Porsche ditches diesel as it gears up for an electric future
Porsche has announced that it will cease to offer diesel versions of any of its vehicle models, citing a falling share in diesel sales and increased demand for hybrid and all-electric modes of transport.
The car company suspended sales of diesel vehicles in the UK earlier in the year, due to policy changes and the restructuring to emissions testing. This week, the company has revealed it will no longer offer diesel propulsion as part of its future vehicle portfolio.
“Porsche is not demonising diesel. It is, and will remain, an important propulsion technology. We as a sports car manufacturer, however, for whom diesel has always played a secondary role, have come to the conclusion that we would like our future to be diesel-free,” Porsche AG’s chief executive Oliver Blume said.
“Naturally we will continue to look after our existing diesel customers with the professionalism they expect. Our aim is to occupy the technological vanguard – we are intensifying our focus on the core of our brand while consistently aligning our company with the mobility of the future.”
The decision to stop producing diesel vehicles was impacted by sales. The diesel share of global Porsche vehicles in 2017 stood at 12%, while 63% of Porsche Panameras sold in Europe were classed as hybrid models.
By 2022, Porsche estimates that it will have invested more than €6bn into electric vehicles (EVs). The manufacturer will introduce its first fully electric sports car – the Taycan – to the market next year.
Porsche claims that the manufacturing process for the Taycan is carbon neutral and will be supplied with renewable electricity through ultra-fast charging infrastructure, to be deployed across Europe. The Taycan is reported to have a driving range of 310 miles. The carmaker suggests that every other new Porsche vehicle product in 2025 could have an electric drive in some form.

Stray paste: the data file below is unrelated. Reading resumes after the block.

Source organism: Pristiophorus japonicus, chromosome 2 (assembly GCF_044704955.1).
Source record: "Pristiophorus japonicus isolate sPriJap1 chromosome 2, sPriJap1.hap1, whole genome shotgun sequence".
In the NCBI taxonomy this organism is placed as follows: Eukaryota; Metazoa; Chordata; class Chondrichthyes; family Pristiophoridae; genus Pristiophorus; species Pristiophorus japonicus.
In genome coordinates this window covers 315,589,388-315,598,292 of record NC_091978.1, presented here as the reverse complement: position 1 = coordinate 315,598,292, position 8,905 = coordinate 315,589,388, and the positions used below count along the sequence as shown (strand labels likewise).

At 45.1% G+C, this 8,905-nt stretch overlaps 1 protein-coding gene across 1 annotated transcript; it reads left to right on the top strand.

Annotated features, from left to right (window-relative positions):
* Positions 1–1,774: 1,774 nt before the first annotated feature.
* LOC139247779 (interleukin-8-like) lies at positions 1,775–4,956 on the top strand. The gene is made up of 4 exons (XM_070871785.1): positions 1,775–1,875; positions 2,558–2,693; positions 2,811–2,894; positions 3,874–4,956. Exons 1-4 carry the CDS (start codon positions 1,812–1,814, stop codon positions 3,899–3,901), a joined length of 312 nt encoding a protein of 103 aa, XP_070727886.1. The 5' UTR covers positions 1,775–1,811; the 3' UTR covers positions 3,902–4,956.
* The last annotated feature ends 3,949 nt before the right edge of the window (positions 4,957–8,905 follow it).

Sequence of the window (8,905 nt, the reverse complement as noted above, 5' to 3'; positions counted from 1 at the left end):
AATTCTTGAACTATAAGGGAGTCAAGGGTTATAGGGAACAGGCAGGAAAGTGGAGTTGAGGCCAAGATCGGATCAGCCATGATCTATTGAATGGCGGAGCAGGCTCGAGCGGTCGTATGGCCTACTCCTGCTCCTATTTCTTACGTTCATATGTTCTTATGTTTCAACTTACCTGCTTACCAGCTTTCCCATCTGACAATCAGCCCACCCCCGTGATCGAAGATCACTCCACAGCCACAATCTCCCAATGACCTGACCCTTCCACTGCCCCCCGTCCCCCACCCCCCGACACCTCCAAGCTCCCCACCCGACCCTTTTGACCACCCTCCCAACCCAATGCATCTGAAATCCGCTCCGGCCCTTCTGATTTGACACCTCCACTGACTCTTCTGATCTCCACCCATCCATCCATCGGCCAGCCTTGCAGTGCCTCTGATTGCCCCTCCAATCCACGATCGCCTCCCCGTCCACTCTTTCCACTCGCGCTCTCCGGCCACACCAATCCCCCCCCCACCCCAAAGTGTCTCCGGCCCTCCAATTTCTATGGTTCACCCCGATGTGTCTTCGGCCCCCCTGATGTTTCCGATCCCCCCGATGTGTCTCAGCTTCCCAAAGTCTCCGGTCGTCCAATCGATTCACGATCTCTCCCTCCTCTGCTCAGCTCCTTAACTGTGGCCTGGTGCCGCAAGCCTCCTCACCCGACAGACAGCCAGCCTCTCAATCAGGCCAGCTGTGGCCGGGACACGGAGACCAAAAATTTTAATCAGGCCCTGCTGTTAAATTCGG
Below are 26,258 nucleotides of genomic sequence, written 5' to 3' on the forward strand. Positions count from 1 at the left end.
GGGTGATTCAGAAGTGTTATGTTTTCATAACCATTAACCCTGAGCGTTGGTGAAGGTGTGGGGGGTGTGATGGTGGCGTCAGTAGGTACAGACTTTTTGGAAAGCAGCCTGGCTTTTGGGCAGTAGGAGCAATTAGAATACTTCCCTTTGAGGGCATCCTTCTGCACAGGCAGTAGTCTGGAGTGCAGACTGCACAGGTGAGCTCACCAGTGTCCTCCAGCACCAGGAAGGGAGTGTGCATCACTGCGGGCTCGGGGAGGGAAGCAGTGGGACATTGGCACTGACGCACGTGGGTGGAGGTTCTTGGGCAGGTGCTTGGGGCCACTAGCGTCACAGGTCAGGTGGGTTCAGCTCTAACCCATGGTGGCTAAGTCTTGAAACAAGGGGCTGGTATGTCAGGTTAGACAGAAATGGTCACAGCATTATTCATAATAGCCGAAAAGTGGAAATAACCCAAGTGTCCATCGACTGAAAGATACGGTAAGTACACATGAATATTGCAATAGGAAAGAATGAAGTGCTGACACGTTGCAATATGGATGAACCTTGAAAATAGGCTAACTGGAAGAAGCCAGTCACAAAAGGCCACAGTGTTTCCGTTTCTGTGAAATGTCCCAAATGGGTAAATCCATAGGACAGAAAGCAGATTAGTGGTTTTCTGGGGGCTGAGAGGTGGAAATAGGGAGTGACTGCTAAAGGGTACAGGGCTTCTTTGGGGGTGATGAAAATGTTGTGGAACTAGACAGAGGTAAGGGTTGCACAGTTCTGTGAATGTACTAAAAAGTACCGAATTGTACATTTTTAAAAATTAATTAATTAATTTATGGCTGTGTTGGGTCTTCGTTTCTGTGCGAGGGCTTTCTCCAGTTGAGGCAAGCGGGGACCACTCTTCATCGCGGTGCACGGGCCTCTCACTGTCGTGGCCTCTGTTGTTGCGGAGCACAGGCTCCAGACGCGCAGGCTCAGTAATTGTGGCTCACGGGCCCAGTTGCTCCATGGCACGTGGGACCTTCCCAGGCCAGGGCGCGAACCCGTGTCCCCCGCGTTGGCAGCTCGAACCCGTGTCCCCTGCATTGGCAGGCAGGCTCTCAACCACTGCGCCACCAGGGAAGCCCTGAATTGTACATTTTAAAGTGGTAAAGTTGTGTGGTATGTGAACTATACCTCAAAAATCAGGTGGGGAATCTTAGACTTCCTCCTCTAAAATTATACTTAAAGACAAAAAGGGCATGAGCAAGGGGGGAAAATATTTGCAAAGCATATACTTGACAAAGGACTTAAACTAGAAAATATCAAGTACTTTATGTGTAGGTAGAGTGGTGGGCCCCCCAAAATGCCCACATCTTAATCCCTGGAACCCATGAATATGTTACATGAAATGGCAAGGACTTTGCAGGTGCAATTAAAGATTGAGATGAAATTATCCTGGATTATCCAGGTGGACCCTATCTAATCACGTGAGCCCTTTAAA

The UK Government’s decision to ban the sale of new diesel vehicles by 2040 has forced the hand of some manufacturers to quicken a transition to low-carbon transport.
Jaguar Land Rover (JLR), for example, looks set to cut vehicle production of certain models, citing uncertainty surrounding Brexit and an increase in diesel taxation as primary reasons for the decision. Figures from early 2018 found that sales for diesel cars dropped by 20% last year after the Autumn Budget introduced a higher tax on new diesel cars.
However, the number of diesel vehicles still on the roads across Europe has actually increased since the Dieselgate scandal, with more than seven million such vehicles located on UK roads alone.
Despite numerous car manufacturers unveiling EV portfolios, very few have gone as far as to discontinue diesel. In fact, BMW recently told edie that clean diesel will be an important part of its vehicle mix.
For some, the UK’s 2040 phase-out day isn’t ambitious enough. The Green Alliance believes a deadline of 2030 is needed to hit climate targets and avoid the UK squandering its leadership on electric cars.
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